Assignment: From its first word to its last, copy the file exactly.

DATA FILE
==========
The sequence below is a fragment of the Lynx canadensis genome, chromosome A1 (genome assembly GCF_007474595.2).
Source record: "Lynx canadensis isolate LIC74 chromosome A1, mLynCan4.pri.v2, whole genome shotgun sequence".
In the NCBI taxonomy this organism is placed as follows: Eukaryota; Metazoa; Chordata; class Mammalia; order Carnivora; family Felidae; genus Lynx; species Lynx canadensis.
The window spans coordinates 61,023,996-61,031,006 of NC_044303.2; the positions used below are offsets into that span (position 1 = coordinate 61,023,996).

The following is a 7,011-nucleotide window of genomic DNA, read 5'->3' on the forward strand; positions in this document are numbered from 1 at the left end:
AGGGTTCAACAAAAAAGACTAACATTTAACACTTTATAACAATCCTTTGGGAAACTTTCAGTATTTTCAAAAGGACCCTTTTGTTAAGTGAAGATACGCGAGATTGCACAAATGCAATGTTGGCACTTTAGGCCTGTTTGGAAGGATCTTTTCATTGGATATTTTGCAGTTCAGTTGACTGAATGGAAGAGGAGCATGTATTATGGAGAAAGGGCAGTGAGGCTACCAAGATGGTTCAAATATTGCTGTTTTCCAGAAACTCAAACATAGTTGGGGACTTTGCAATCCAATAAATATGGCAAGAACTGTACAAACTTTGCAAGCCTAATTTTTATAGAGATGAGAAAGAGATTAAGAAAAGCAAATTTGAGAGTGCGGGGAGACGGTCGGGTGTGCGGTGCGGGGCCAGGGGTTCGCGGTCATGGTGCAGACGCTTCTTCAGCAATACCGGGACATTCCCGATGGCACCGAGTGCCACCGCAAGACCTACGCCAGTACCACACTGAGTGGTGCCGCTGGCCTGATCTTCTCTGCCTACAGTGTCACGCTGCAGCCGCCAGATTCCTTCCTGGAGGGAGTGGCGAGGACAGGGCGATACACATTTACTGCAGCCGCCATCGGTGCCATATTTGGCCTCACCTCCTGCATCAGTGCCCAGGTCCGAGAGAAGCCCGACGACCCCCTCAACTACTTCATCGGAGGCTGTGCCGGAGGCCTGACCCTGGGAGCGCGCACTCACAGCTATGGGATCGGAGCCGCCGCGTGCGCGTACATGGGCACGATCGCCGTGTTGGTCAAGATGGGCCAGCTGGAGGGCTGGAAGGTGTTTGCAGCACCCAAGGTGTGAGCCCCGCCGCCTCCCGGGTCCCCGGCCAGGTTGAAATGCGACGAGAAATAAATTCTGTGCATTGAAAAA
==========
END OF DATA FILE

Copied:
The sequence below is a fragment of the Lynx canadensis genome, chromosome A1 (genome assembly GCF_007474595.2).
Source record: "Lynx canadensis isolate LIC74 chromosome A1, mLynCan4.pri.v2, whole genome shotgun sequence".
In the NCBI taxonomy this organism is placed as follows: Eukaryota; Metazoa; Chordata; class Mammalia; order Carnivora; family Felidae; genus Lynx; species Lynx canadensis.
The window spans coordinates 61,023,996-61,031,006 of NC_044303.2; the positions used below are offsets into that span (position 1 = coordinate 61,023,996).

The following is a 7,011-nucleotide window of genomic DNA, read 5'->3' on the forward strand; positions in this document are numbered from 1 at the left end:
AGGGTTCAACAAAAAAGACTAACATTTAACACTTTATAACAATCCTTTGGGAAACTTTCAGTATTTTCAAAAGGACCCTTTTGTTAAGTGAAGATACGCGAGATTGCACAAATGCAATGTTGGCACTTTAGGCCTGTTTGGAAGGATCTTTTCATTGGATATTTTGCAGTTCAGTTGACTGAATGGAAGAGGAGCATGTATTATGGAGAAAGGGCAGTGAGGCTACCAAGATGGTTCAAATATTGCTGTTTTCCAGAAACTCAAACATAGTTGGGGACTTTGCAATCCAATAAATATGGCAAGAACTGTACAAACTTTGCAAGCCTAATTTTTATAGAGATGAGAAAGAGATTAAGAAAAGCAAATTTGAGAGTGCGGGGAGACGGTCGGGTGTGCGGTGCGGGGCCAGGGGTTCGCGGTCATGGTGCAGACGCTTCTTCAGCAATACCGGGACATTCCCGATGGCACCGAGTGCCACCGCAAGACCTACGCCAGTACCACACTGAGTGGTGCCGCTGGCCTGATCTTCTCTGCCTACAGTGTCACGCTGCAGCCGCCAGATTCCTTCCTGGAGGGAGTGGCGAGGACAGGGCGATACACATTTACTGCAGCCGCCATCGGTGCCATATTTGGCCTCACCTCCTGCATCAGTGCCCAGGTCCGAGAGAAGCCCGACGACCCCCTCAACTACTTCATCGGAGGCTGTGCCGGAGGCCTGACCCTGGGAGCGCGCACTCACAGCTATGGGATCGGAGCCGCCGCGTGCGCGTACATGGGCACGATCGCCGTGTTGGTCAAGATGGGCCAGCTGGAGGGCTGGAAGGTGTTTGCAGCACCCAAGGTGTGAGCCCCGCCGCCTCCCGGGTCCCCGGCCAGGTTGAAATGCGACGAGAAATAAATTCTGTGCATTGAAAAA